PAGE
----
WALKING THROUGH A MALL along Mexico City's main avenue, a gaggle of women surround Jindrak for pictures.

"Oh my god you're so handsome," one blurts. He's sweet and polite with his doting fans, usually middle-aged women.

In a hip clothing store, as Mexicans look curiously at the familiar face, Jindrak replays his big scene in a highly anticipated upcoming show.

"I come in and I've got an automatic rifle and I go, 'bap-bap-bap-bap,' " he says, motioning the spray of bullets over a rack of lumberjack shirts before ducking and running around a pile of frayed jeans. "And I yell, 'We don't want you here. Go back to your own f---ing country!' "

He mimics more shooting from the anti-immigrant terrorist he plays in the show set in Los Angeles.

His breath has quickened after the reenactment. He's keyed up and excited.

"It was my first role in English, and I killed it. It was a home run. I felt so comfortable doing that," he says, punching a fist into an open hand.

It's a style that fits Jindrak's over-the-top entertainment personality well. He really broke through in 2012 playing a Russian gangster named Ury. (This further confuses fans about his nationality. In fairness, he looks as if he could be a relative of Ivan Drago.)

Jindrak's big break came thanks to some dialogue fit for a wrestler: "Te voy a hacer picadillo," a menacing message to a protagonist who tried to cross him -- "I'll make you into ground beef."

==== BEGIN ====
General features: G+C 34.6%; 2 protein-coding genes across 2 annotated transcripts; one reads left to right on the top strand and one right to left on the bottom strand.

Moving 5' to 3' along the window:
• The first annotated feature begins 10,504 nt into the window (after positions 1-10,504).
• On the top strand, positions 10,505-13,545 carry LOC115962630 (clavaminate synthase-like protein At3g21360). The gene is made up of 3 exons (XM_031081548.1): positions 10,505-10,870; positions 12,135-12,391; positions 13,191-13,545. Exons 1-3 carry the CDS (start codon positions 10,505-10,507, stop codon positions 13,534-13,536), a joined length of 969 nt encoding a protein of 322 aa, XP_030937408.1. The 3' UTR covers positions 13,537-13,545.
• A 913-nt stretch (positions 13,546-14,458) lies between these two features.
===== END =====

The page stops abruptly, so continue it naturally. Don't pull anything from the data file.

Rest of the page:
His snarling Ury and the grisly tagline cemented his place in telenovelas. In later episodes, you could feel the audience anticipation when Ury threatened, "You know what will happen?"

"I'll make you into ground beef," he'd growl.

It was a whirlwind. People would stop him for pictures at the grocery store. They'd shout the catchphrase from across the street. He started popping up in gossip magazines.

But nothing's guaranteed yet. Just like wrestling, telenovelas are scripted but success isn't predetermined. As with all his previous shows, Jindrak doesn't know if he'll get a callback for his latest role. Each taping is an audition. Each shot a thrill.

Jindrak is convinced it's just a matter of time.

"There is no act in the city, no one person that performs, or group that gets that type of reaction I got and get regularly," he said. "The loudest five noises of the night in Mexico City were owned by me, a foreigner. I gotta capitalize this year. What adrenaline, bro."

A few days later, he's called to meet with a top Mexican film director. He's being cast as the protagonist's ex-boyfriend in a movie set for release in late 2017. At the meeting, he invited the director and screenwriter to his next wrestling match.

"The people will go monkey s--- for me again, just like last week," he said. "They'll see the power of my fan base."